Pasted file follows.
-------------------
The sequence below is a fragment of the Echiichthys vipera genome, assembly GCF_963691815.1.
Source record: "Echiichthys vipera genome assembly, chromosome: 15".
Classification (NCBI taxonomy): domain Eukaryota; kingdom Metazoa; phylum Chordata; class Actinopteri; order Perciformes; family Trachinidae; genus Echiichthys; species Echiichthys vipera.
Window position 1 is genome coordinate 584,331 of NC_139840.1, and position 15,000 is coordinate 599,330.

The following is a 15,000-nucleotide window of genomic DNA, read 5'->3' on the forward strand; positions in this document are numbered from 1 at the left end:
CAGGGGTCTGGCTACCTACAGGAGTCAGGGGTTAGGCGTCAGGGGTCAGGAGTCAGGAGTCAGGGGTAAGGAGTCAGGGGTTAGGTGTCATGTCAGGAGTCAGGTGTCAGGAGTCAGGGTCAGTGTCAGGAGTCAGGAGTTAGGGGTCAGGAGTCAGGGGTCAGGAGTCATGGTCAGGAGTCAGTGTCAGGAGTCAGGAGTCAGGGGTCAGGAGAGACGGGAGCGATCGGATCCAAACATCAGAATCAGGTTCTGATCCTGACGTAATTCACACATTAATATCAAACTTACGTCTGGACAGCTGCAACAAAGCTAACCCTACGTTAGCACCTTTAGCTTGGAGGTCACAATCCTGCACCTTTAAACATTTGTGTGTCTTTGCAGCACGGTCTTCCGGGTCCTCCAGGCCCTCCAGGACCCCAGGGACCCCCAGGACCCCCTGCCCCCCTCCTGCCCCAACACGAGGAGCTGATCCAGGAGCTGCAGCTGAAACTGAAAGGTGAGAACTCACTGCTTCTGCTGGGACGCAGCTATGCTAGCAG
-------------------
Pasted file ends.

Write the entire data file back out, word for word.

The sequence below is a fragment of the Echiichthys vipera genome, assembly GCF_963691815.1.
Source record: "Echiichthys vipera genome assembly, chromosome: 15".
Classification (NCBI taxonomy): domain Eukaryota; kingdom Metazoa; phylum Chordata; class Actinopteri; order Perciformes; family Trachinidae; genus Echiichthys; species Echiichthys vipera.
Window position 1 is genome coordinate 584,331 of NC_139840.1, and position 15,000 is coordinate 599,330.

The following is a 15,000-nucleotide window of genomic DNA, read 5'->3' on the forward strand; positions in this document are numbered from 1 at the left end:
CAGGGGTCTGGCTACCTACAGGAGTCAGGGGTTAGGCGTCAGGGGTCAGGAGTCAGGAGTCAGGGGTAAGGAGTCAGGGGTTAGGTGTCATGTCAGGAGTCAGGTGTCAGGAGTCAGGGTCAGTGTCAGGAGTCAGGAGTTAGGGGTCAGGAGTCAGGGGTCAGGAGTCATGGTCAGGAGTCAGTGTCAGGAGTCAGGAGTCAGGGGTCAGGAGAGACGGGAGCGATCGGATCCAAACATCAGAATCAGGTTCTGATCCTGACGTAATTCACACATTAATATCAAACTTACGTCTGGACAGCTGCAACAAAGCTAACCCTACGTTAGCACCTTTAGCTTGGAGGTCACAATCCTGCACCTTTAAACATTTGTGTGTCTTTGCAGCACGGTCTTCCGGGTCCTCCAGGCCCTCCAGGACCCCAGGGACCCCCAGGACCCCCTGCCCCCCTCCTGCCCCAACACGAGGAGCTGATCCAGGAGCTGCAGCTGAAACTGAAAGGTGAGAACTCACTGCTTCTGCTGGGACGCAGCTATGCTAGCAG